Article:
2015 NFL Offseason: Philadelphia Eagles

Philadelphia Eagles (Last Year: 10-6)

2015 NFL Season Preview:

Veteran Additions:
QB Sam Bradford, RB DeMarco Murray, RB Ryan Mathews, WR Miles Austin, ILB Kiko Alonso, ILB Brad Jones, CB Byron Maxwell, CB Walter Thurmond, CB E.J. Biggers.
Early Draft Picks:
WR Nelson Agholor, CB/S Eric Rowe, LB Jordan Hicks. Eagles Rookie Forecast
Offseason Losses:
QB Nick Foles, RB LeSean McCoy, RB Chris Polk, WR Jeremy Maclin, TE James Casey, G Evan Mathis, G Todd Herremans, DE/OLB Trent Cole, ILB Casey Matthews, CB Cary Williams, CB Bradley Fletcher, S Nate Allen.

2015 Philadelphia Eagles Offense:
Based on the transactions he made this offseason, Chip Kelly, at times, seemed like a raging madman who had no plan whatsoever. Most of his moves were quite puzzling. For instance, if he wanted to trade up for Marcus Mariota, why did he deal Nick Foles, whom the Titans were interested in? Why did he rip himself off in a trade for the most injury-prone quarterback in the NFL? Why did he cut one of the best guards in the NFL? Why did he acquire so many fragile players with extensive injury histories? Kelly is going to have to prove lots of people wrong, or else he’ll be out of an NFL job sometime in the near future.

The Eagles were involved in three of the biggest deals this offseason. The first was the Foles-Sam Bradford swap, which never made much sense. When all things are considered, including durability, the two signal-callers are even, yet the Eagles surrendered a couple of draft picks in the trade. Foles was not a good fit for Kelly’s offense, but neither is Bradford. The latter makes a bit more sense because he’s slightly more accurate, but that just means that he’ll have to move around more often, which is major cause for concern because there’s a greater chance that he’ll get hurt. Also, there’s a possibility that Bradford might not even be ready for the season opener. Bradford has been walking around with a limp at OTAs, and the Philadelphia Inquirer has written that he’s not “remotely close” to being 100 percent and that the “specter of Mark Sanchez under center (in Week 1) becomes more and more of a reality.” If this happens, Kelly is going to look awful because everyone – even the most clueless fans – knew that obtaining Bradford would be a huge risk with limited upside.

The other two mega deals both involved the running back position. First, Philadelphia traded LeSean McCoy to the Bills for Kiko Alonso in a heavily criticized move. A bit later, the Eagles signed former Cowboys’ runner DeMarco Murray to a 5-year, $40 million contract. The public had a positive reaction to the Murray signing, but they, along with Kelly, didn’t realize that they were getting damaged goods. Murray led the league in carries last year – he had 393, not including the playoffs – which is a bad omen. Running backs who have been atop the NFL in that category have almost always struggled the following season. In fact, the two exceptions in the past 25 years have been Emmitt Smith and LaDainian Tomlinson. Murray is not Smith or Tomlinson. He’s very good, but his 2014 production was a byproduct of Dallas’ incredible offensive line. Plus, Murray has an extensive injury history, so there’s even more of a chance he’ll get hurt. The Eagles also signed Ryan Mathews, but he won’t be able to stay healthy either.

Jeremy Maclin leaving also sparked controversy, but that one was at least understandable. The Chiefs paid Maclin way more money than he was worth, so it makes sense that the Eagles let him walk. However, losing Maclin is a big deal, as he was one of the top receivers in the NFL last year, at least in terms of statistics. Maclin caught 85 balls for 1,318 yards and 10 touchdowns in 2014, but he couldn’t be counted on to stay healthy. His absence leaves Jordan Matthews and Nelson Agholor as the starting receivers. Matthews thrived as a rookie this past season, hauling in 67 balls for 872 yards and eight scores. He was especially productive with Sanchez at the helm, so he won’t mind it if Bradford is sidelined for the opener.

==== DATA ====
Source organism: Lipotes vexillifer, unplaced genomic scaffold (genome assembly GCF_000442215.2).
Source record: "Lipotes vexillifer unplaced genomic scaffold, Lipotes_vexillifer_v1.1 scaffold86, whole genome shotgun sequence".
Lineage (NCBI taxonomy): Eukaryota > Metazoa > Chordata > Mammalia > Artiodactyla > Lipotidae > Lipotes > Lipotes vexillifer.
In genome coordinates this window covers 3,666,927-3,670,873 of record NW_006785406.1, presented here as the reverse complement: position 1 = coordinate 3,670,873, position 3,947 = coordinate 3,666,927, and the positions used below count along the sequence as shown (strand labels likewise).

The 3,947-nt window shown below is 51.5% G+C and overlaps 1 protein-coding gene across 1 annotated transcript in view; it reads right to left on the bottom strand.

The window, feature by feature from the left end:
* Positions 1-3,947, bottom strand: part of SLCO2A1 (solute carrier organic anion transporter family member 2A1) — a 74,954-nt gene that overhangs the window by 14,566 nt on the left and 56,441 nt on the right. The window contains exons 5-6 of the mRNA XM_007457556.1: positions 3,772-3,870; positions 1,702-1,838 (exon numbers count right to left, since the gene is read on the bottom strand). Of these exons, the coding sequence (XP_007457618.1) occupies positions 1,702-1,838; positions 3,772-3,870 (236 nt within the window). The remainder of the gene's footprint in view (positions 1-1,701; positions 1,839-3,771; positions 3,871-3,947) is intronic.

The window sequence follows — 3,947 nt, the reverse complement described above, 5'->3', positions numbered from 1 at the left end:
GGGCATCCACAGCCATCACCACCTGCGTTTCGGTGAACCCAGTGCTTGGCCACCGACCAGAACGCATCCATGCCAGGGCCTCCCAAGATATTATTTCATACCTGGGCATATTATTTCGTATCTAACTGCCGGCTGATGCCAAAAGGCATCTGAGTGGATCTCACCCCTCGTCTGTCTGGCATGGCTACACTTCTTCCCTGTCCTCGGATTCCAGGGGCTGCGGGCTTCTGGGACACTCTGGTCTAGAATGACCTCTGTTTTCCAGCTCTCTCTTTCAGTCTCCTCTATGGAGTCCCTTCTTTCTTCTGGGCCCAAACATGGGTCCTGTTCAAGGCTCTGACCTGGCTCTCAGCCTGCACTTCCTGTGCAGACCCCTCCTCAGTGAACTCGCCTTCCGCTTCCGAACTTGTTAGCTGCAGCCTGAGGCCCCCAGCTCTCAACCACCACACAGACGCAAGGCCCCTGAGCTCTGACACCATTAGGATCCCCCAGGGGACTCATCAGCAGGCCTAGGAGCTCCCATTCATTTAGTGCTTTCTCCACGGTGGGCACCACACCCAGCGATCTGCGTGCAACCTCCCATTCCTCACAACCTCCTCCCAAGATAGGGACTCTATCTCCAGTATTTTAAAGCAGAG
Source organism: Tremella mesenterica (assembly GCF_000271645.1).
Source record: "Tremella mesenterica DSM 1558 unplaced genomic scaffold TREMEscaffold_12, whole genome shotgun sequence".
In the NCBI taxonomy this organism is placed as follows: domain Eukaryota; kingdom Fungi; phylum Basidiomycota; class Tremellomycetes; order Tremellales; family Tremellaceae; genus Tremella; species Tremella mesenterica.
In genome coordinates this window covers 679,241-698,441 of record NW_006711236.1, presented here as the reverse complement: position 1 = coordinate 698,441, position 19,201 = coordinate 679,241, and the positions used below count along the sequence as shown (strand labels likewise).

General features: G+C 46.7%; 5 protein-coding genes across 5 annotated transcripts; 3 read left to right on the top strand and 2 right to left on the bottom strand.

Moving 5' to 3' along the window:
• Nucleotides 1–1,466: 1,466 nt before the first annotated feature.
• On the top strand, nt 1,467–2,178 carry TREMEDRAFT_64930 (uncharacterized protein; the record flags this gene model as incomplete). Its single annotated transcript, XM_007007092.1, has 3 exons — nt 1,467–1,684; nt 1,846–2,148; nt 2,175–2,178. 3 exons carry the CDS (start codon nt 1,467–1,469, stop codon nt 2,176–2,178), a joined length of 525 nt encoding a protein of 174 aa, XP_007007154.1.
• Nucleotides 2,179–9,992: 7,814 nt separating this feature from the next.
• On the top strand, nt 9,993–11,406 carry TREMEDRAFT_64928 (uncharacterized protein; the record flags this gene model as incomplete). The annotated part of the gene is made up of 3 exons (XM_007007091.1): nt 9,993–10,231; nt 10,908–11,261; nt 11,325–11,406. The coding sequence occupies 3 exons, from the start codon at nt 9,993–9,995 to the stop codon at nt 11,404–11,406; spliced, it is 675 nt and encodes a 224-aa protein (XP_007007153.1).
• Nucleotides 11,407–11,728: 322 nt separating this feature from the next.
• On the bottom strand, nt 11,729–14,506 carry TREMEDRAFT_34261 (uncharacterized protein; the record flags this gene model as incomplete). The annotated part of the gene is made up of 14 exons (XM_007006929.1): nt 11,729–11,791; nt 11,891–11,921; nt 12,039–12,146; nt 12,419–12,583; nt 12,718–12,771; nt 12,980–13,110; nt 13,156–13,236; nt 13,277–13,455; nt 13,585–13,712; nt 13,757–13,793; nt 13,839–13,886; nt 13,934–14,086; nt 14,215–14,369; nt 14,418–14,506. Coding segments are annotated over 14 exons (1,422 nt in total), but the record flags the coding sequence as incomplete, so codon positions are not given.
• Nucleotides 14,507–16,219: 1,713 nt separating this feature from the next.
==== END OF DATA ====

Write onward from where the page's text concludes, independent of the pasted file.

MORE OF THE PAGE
Agholor, however, is a different story. He could be another draft hit, but he’s an unknown right now. He has drawn comparisons to Maclin, but some teams had him tabbed as a second-round prospect. Meanwhile, tight end Zach Ertz figures to be more productive. He was a disappointment for most of the 2014 campaign in terms of his numbers, but perhaps the penultimate game of the season, which saw him rack up 15 receptions, is a sign of things to come.

As for the offensive line, Evan Mathis was released, which was another bone-headed decision by Kelly. Mathis is one of the premier guards in the NFL, and the front as a whole was so much worse when he was out of the lineup at the beginning of this past season. His release means center Jason Kelce is the only capable blocker on the interior. It’s unclear who will start at guard with both Mathis and Todd Herremans gone. They have no answers.

The Eagles are secure at both tackle spots. Jason Peters, who mans the blind side, was terrific in 2014, surrendering just four sacks. Peters turned 33 this offseason, so his elite days will soon be over, but he hasn’t shown any signs of slowing down. Lane Johnson, who will take over Peters’ spot once the veteran moves on, permitted just one sack. He’s also an excellent blocker.

2015 Philadelphia Eagles Defense:
Though the Eagles averaged 29.6 points per game, they weren’t able to qualify for the playoffs because their defense surrendered nearly the same amount (25.0). The secondary, in particular, was an abomination, and it had to be addressed this offseason.

Was that mission accomplished? Probably not. The Eagles spent big money on a free agent cornerback and used a second-round pick on a player at the same position, but they didn’t fill their biggest hole, which was at the safety position next to Malcom Jenkins. They have a huge void there, which might have to be manned by Earl Wolff, who struggled there last year. Jenkins played well, so Philadelphia isn’t completely vulnerable over the top.